Estate Planning: Protecting Your Digital Assets

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Estate planning involving digital assets has become increasingly important in our digital age. Digital assets encompass a wide range of items, including:

  1. Online accounts: Email, social media, online banking, cryptocurrency wallets, subscription services, and any other accounts that require login credentials.
  2. Digital media: Photos, videos, music, and other digital files stored on devices or in the cloud.
  3. Intellectual property: Websites, blogs, eBooks, software, and other digital creations with potential monetary value.
  4. Cryptocurrency: Bitcoin, Ethereum, and other cryptocurrencies stored in digital wallets.
  5. Domain names: Websites and associated domain names.

When considering how to protect these assets in your estate plan, here are some critical steps to take:

  1. Inventory Your Digital Assets: Start by making a comprehensive list of all your digital assets, including login credentials, account information, and relevant instructions.
  2. Access and Password Management: Store login credentials and access information securely but ensure your executor or trusted loved ones can access them when needed. This might involve using a password manager or securely storing information in a physical location like a safe deposit box.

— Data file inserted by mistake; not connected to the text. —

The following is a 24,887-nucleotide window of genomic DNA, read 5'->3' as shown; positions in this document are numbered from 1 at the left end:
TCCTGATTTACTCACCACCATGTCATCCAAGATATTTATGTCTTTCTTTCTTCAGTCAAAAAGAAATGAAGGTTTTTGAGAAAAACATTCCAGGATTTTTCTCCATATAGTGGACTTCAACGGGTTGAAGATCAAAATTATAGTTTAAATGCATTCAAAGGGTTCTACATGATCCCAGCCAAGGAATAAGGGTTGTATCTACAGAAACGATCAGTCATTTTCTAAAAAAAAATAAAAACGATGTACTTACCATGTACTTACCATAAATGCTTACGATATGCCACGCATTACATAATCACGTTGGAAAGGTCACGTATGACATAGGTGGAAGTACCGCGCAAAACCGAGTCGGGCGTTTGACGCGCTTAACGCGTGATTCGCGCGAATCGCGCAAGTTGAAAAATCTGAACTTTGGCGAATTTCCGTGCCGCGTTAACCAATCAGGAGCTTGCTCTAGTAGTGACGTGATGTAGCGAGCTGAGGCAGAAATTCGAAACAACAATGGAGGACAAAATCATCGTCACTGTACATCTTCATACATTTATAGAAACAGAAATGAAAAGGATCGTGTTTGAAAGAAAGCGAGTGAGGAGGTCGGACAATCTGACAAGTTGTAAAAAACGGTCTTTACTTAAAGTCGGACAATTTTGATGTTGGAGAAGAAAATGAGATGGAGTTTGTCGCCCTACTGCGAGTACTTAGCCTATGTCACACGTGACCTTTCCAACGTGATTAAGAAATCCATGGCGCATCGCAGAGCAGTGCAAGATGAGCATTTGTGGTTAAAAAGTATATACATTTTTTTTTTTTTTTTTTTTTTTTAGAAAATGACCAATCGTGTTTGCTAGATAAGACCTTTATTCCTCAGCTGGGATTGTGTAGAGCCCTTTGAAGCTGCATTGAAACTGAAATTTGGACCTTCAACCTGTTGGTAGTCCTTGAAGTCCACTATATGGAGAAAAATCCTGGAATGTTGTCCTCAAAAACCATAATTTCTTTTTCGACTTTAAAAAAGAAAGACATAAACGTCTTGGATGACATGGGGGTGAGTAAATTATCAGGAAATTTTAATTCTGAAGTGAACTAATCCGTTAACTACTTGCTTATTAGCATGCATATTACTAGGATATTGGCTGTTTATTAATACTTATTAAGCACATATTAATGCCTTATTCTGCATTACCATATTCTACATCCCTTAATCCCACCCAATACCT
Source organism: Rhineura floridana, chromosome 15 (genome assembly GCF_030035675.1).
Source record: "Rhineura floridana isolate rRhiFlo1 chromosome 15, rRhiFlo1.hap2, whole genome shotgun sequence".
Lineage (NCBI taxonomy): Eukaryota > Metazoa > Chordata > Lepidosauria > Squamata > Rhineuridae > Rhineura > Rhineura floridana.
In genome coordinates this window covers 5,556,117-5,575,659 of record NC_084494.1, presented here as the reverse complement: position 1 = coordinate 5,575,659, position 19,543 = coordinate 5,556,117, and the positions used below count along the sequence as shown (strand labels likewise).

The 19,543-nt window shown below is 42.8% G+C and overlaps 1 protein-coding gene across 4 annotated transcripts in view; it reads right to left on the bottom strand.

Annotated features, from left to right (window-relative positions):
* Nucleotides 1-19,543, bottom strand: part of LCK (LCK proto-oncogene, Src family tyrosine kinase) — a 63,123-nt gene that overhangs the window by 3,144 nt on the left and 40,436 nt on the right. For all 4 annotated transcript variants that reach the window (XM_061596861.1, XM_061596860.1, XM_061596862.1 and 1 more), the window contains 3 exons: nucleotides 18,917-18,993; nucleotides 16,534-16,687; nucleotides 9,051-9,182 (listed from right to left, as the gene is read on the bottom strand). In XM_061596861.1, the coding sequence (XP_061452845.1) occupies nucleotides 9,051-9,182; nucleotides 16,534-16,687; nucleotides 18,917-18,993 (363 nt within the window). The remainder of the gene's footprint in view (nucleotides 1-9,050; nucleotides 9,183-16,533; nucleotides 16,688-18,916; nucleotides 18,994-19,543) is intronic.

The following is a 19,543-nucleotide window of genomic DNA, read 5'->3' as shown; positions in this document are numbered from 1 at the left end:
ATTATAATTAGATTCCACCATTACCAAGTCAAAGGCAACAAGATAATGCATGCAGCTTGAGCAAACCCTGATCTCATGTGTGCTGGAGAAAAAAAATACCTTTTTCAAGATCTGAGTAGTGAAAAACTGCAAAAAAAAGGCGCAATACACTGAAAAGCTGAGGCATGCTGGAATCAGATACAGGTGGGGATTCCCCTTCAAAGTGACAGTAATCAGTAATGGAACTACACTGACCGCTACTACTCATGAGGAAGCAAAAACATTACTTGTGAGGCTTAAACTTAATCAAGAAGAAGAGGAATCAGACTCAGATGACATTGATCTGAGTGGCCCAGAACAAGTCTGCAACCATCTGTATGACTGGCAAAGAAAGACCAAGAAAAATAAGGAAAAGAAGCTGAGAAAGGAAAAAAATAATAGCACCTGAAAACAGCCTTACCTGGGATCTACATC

3. Include Digital Assets in Your Will or Trust: Specify in your will or trust how you want your digital assets to be handled after your death. You may designate specific beneficiaries for certain accounts or give instructions for their management or closure.
  4. Assign a Digital Executor: Consider appointing a digital executor, separate from your traditional executor, with the technical knowledge and expertise to manage your digital assets according to your wishes. You should trust this person with access to your digital accounts and files.
  5. Review Terms of Service Agreements: Some online accounts may have specific terms of service agreements that dictate what happens to the account upon the user’s death. Review these agreements and understand the options for managing or transferring the account.
  6. Consider Privacy Concerns: When planning for your digital assets, consider privacy concerns. Some information may be sensitive or confidential, and you may not want certain accounts or files accessible to others after your death.
  7. Regularly Update Your Plan: Just as with any other aspect of estate planning, it’s important to review and update your plan regularly, especially as your digital asset landscape evolves with new accounts, technologies, and changes in your preferences.

By taking these steps to protect your digital assets as part of your estate plan, you can ensure that your online presence and digital legacy are managed according to your wishes after your death.

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Chamber members can have a FREE consultation with our corporate partner, the Law Firm of Figeroux & Associates. Call 718-722-9217 or send an email to to schedule an appointment. Please note that your membership must be in good standing, and you should be ready to show your membership card. Don’t hesitate – take the necessary steps to secure and protect your legacy today.

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